The Cloud Has Moved.

Christians like to imagine how wonderful it’d be if they got together and made a perfect Utopian society of “True Christians.” The Citadel that was proposed in Idaho recently is one example of the breed, but the idea’s been floating around ever since Jesus Christ was invented by the anonymous author of the Gospel of Mark. It’s not even totally unique to Christians; in the SCA, most of us wanted to buy a castle with a lot of land one day and do nothing but wear costumes and hang out with our friends and have tournaments. Communities get these ideas sometimes. It’s part of being human.

That said, I wasn’t really that aware of the Farm people coming to church to visit until things had gotten completely out of hand.

A rainbow over a cursed land. (Credit: Matt Kelland, CC-SA license.)
A rainbow over the Koresh Settlement. But it’s not that Koresh. (Credit: Matt Kelland, CC-SA license.)

I had no special reason to suspect mischief at first. People visited all the time from other churches; even my husband Biff and I visited our college friends’ evangelical churches, just as they visited ours. That morning, I was only vaguely aware that we had visitors at all at church; I was off doing my own thing and largely oblivious until the damage had been done.

That night, as Biff drove us home, he began to chatter excitedly about this group called “the Farm” over in Waco that were trying to live as first-century Christians.

I wish I were kidding. Yes, it was a commune of fundamentalist, evangelical Christians in Waco. This was before the David Koresh disaster, but not a lot before it; like most folks, I’d never even heard of him. (Has it seriously been 20 years since that event? Oh, my goodness.)

Biff was enchanted with the Farm and talked about it the whole way home. These people pooled their money. They wore simple modest clothes, men and women both (which meant dresses and head-coverings for women even in the Texas heat, naturally). They farmed and made goat cheese and sewed their own clothes and who even knows what else. And their leader, Ezekiel (name made up as I can’t remember his real name), was in town drumming up converts.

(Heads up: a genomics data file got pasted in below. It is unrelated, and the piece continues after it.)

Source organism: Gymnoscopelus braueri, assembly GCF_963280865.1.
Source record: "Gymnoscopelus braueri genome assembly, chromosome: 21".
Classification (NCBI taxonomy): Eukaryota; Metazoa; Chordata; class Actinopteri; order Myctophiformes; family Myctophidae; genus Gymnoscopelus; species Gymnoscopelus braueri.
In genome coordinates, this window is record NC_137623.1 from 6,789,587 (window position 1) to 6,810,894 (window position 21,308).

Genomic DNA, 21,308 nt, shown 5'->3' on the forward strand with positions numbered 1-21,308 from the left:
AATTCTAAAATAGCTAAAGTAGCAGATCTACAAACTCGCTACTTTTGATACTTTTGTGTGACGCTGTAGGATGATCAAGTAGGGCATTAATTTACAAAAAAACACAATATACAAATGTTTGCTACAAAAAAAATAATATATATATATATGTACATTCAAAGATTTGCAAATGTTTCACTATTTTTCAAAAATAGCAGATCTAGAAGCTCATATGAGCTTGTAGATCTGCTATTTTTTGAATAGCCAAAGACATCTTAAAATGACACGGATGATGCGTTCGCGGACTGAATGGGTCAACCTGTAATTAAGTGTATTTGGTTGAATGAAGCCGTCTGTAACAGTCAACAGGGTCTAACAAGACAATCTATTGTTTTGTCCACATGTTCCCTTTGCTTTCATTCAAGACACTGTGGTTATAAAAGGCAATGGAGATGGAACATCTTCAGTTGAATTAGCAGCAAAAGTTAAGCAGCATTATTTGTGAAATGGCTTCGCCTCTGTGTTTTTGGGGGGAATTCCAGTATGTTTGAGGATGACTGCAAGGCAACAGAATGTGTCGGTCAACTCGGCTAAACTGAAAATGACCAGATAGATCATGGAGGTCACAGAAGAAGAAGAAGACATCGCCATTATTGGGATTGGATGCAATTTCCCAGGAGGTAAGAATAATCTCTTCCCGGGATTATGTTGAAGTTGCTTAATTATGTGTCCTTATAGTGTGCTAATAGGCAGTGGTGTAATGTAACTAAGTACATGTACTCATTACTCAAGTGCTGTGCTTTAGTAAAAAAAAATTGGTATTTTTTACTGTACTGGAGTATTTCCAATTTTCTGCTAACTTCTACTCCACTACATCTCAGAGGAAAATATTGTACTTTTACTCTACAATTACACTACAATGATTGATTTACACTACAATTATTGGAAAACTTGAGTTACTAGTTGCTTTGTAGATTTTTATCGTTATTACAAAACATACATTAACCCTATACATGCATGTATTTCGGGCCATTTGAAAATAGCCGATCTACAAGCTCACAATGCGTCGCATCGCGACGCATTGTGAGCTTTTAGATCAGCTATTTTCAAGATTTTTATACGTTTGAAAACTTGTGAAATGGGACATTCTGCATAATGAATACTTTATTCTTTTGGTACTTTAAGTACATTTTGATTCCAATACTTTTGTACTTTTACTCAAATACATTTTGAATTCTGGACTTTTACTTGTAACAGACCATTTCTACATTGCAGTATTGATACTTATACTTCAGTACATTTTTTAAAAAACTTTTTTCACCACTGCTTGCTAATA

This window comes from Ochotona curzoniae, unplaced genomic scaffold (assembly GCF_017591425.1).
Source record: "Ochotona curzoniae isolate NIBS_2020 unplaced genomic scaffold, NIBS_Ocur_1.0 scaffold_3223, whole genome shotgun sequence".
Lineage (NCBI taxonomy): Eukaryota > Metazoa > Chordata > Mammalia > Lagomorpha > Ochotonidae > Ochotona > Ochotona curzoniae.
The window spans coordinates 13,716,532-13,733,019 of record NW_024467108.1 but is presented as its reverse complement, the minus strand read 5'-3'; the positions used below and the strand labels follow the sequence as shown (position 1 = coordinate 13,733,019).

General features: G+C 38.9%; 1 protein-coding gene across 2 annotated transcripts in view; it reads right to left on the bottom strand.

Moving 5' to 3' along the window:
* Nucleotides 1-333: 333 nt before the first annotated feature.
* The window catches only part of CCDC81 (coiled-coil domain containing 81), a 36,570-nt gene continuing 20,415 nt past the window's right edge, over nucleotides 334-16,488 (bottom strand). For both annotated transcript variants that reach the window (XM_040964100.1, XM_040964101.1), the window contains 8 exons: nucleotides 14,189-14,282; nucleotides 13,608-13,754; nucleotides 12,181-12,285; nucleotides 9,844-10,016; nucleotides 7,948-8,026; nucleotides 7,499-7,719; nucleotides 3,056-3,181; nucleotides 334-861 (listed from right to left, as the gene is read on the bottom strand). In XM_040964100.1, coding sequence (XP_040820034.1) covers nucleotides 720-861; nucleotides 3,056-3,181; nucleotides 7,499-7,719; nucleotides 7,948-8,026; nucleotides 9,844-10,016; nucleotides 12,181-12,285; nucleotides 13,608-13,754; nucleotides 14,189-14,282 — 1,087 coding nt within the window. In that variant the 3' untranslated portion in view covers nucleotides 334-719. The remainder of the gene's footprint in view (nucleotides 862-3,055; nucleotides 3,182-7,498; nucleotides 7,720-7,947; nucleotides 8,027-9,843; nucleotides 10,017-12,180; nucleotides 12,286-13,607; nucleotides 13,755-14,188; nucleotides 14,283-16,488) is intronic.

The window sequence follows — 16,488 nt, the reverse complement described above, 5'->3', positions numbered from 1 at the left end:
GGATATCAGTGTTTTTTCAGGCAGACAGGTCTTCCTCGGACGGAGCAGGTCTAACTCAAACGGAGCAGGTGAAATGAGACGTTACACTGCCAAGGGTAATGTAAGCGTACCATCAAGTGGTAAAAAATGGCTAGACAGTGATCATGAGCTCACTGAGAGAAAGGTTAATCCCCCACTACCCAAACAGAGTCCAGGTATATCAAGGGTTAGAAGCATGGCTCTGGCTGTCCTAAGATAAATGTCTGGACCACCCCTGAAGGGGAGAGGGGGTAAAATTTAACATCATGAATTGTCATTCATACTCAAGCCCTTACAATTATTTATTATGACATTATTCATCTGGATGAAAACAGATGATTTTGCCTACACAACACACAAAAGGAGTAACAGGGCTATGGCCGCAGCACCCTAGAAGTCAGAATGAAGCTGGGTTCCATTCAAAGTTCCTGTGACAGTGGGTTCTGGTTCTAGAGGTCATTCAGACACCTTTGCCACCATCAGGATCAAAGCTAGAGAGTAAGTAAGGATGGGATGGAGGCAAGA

Hadn’t I been wishing I could meet people living like “real” Christians? Hadn’t I been aching to follow God the way the Bible said was best? Well, here was my chance. Biff said he wanted to learn more from this guy.

At first I was enthusiastic. I had indeed been wishing for exactly this opportunity, after all. I’d been edging more and more and more toward the fringes of Christianity as I sought the “real deal,” and maybe this was it. I agreed to go to a meeting Ezekiel was holding to talk more about the Farm.

We met him a few days later, in the church parking lot after Thursday night’s service. I discovered he was a wild character: unkempt hair, staring eyes, earnest voice, his speech a hurried blur of excited words. Despite or because of these weird attributes, he was a very charismatic person. If I’d known about the “mad monk” Rasputin with his “lynx eyes,” that’s who I’d have thought of upon meeting the man. He wore a straw hat which he removed only for church and denim overalls which didn’t look like they ever got removed.

Big Dave and Little Dave were there and even more eager to hear Ezekiel’s spiel than Biff was. They were called that because Big Dave was super-tall and gangly, while Little Dave was short and gangly, and they shared the same name. Angela’s fiancé was there too, and a couple other church members. Nobody in that little kaffeeklatsch was a lifelong Pentecostal, I noticed; every one of us were fairly recent converts. I was the only woman present.

Ezekiel spun us a story about an idyllic life spent praying, working hard, and living for Christ. He talked about married life there and about how husbands and wives lived the complementary life Jesus had been talking about this whole time (this was before “complementarianism” was a common word, but that’s what he was talking about). He had a Bible in his hand and everything he could reference in that book, he did. He told us that “the cloud had moved” from the Pentecostal church to his style of living like a Christian, and as good Christians, we had to move with the cloud if we wanted to stay in grace.